I clicked images for almost an hour and a half after that, adding more water when the slide began to dry out, trying to get enough details to figure out what I was looking at. Towards the end of that time I got this image, showing the posterior of the squarish thing in detail.

April 9, 2014. Posterior of one of the unknown creatures from the Wetland Pond. 100X.April 9, 2014. The rotifer Notholca sp. and unknown object, collected from the Wetland Pond on April 9, 2014.

And that led to an internet search that went through last evening and into this morning, when I found An Image-Based Key To The Zooplankton Of North America, and a possible ID: a rotifer, Notholca foliacea.

More under the clot of orange algae --->

Intro

You must enter an Intro for your Diary Entry between 300 and 1150 characters long (that's approximately 50-175 words without any html or formatting markup).

I haven't made an attempt to ID the round thing, mostly because I got caught up in what was happening between it and its attacker. There was such a struggle over the  next hour and a half.

Notholcal would stab the round thing.

April 9, 2014. Notholcal stabbing the round thing. 100X.
April 9, 2014. The rotifer Notholca sp. and unknown object, collected from the Wetland Pond on April 9, 2014.

Then release it.

April 9, 2014. Notholcal releasing the round thing. 100X.April 9, 2014. The rotifer Notholca sp. and unknown object, collected from the Wetland Pond on April 9, 2014.

April 9, 2014. The rotifer Notholca sp. and unknown object, collected from the Wetland Pond on April 9, 2014.

And yet they still seemed to be connected in some way, and would tumble around and around, over and over again, struggling.

April 9, 2014. Notholcal and the round thing, tumbling. 100X.April 9, 2014. The rotifer Notholca sp. and unknown object, collected from the Wetland Pond on April 9, 2014.

April 9, 2014. The rotifer Notholca sp. and unknown object, collected from the Wetland Pond on April 9, 2014.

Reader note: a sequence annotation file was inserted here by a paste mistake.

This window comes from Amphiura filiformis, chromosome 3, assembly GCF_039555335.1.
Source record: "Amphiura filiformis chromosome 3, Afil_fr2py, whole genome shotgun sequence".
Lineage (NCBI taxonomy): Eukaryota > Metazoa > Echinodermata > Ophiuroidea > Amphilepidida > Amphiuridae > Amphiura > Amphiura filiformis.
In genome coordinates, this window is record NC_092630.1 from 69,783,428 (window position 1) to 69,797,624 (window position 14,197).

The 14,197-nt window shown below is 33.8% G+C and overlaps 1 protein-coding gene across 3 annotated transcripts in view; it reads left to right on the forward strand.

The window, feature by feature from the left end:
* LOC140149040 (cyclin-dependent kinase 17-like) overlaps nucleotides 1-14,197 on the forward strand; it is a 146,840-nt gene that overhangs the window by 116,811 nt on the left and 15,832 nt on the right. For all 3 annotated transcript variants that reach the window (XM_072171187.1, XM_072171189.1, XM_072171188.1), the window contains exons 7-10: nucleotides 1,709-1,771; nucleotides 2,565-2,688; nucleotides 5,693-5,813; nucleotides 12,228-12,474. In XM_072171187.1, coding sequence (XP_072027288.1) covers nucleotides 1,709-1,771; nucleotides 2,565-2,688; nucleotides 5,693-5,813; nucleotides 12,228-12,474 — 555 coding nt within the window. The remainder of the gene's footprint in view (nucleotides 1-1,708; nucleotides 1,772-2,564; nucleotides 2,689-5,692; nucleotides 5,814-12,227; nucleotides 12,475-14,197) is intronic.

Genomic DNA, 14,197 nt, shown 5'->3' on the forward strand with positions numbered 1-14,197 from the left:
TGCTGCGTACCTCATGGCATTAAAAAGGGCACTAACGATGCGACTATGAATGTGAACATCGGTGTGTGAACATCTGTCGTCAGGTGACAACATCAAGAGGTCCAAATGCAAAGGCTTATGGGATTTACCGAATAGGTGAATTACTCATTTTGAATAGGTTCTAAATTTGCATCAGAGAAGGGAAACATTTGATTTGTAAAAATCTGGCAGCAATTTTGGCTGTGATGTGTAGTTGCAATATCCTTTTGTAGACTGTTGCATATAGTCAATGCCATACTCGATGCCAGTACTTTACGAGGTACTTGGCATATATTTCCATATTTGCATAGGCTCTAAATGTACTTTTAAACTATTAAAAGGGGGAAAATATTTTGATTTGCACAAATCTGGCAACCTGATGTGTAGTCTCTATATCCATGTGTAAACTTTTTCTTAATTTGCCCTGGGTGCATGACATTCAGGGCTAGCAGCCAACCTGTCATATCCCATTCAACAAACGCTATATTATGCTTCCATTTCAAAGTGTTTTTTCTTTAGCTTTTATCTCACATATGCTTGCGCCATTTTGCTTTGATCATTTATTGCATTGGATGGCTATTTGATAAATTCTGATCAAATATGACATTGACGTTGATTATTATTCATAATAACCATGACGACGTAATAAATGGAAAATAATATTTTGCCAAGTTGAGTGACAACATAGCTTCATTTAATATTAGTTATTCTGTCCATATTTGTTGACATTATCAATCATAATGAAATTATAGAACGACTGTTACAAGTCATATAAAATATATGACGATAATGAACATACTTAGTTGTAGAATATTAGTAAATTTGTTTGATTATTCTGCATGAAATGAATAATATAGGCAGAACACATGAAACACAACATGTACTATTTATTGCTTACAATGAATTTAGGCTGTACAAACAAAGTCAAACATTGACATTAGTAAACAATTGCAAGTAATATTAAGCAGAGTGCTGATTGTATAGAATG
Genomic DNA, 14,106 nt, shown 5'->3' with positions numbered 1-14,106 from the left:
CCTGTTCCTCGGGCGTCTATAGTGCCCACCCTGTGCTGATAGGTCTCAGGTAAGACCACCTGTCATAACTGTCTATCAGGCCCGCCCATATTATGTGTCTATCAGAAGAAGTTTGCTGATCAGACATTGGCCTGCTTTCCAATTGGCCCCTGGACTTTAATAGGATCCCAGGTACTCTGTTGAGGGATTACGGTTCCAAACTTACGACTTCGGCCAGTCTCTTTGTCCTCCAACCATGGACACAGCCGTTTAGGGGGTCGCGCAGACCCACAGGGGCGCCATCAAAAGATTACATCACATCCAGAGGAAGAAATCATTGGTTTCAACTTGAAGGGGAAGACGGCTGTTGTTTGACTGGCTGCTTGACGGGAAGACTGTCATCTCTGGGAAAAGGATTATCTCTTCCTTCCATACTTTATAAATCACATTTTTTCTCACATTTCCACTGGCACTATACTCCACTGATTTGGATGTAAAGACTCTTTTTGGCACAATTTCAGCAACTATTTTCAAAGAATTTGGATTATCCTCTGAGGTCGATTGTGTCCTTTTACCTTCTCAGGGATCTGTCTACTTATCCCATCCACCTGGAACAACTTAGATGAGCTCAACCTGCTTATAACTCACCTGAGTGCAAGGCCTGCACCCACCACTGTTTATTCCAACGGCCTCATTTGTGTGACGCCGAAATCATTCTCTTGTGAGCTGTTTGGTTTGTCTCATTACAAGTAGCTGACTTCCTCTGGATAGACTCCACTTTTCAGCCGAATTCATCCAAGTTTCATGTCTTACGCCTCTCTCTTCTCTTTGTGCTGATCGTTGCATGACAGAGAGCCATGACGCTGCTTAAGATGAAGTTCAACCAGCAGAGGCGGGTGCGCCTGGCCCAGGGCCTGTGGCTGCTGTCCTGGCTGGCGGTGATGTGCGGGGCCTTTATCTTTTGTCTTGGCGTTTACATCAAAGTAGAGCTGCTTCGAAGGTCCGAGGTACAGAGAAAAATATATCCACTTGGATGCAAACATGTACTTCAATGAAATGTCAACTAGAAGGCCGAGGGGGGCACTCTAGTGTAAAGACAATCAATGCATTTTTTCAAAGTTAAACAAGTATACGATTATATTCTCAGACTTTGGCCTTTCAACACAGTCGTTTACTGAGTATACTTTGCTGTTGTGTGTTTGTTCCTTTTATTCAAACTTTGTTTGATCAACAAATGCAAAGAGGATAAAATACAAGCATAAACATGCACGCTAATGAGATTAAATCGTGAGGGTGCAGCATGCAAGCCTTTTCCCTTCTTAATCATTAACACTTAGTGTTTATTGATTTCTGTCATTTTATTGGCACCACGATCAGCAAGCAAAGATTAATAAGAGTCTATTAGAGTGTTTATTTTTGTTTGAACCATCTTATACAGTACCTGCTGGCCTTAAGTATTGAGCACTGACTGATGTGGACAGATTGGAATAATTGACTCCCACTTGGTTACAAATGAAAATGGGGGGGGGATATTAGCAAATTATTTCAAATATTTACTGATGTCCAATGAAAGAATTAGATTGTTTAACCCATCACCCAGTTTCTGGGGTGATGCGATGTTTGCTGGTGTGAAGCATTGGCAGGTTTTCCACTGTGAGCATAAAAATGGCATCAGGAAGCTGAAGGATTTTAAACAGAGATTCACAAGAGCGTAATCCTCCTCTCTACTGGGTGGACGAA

The rotifer Notholca sp. and unknown object, collected from the Wetland Pond on April 9, 2014.

April 9, 2014. The rotifer Notholca sp. and unknown object, collected from the Wetland Pond on April 9, 2014.

I watched this pattern multiple times over the course of the evening. There was no resolution, and I had to eat, but before I shut down the microscope I flooded the slide with water from the sample and flushed it back into the collection container. This afternoon I poured everything back into the pond.

I still have no clue what I witnessed.

-- April 11, 2014 - The mystery might be solved. I looked up "rotifer egg case" on Google image this morning and found this picture, taken by John Moran. It's titled "Rotifer and egg; she couldn't seem to shake the egg loose."  

Rotifer and egg; she couldn't seem to shake the egg loose. - John Moran Rotifer and egg; she couldn't seem to shake the egg loose.
I'm looking forward to seeing a new generation of Notholca sp in the Wetland pond, perhaps later this summer.

Seattle. April 11, 2014. The rotifer Notholca sp is present in the wetland pond and seemed to have had difficulty releasing an egg.

###

I'll be here in the morning, then off until late afternoon. There's no need to stick to this rather arcane subject; everyone is welcome to add anything they've been witnessing in their natural neighborhood.

###

"Green Diary Rescue" is posted every Saturday at 1:00 pm Pacific Time on the Daily Kos front page. Green Diary Rescue has been good to Backyard Science, so take a minute to recommend, comment, and then link to your other off-Kos groups.

Extended (Optional)

EMAIL TO A FRIEND X
Your Email has been sent.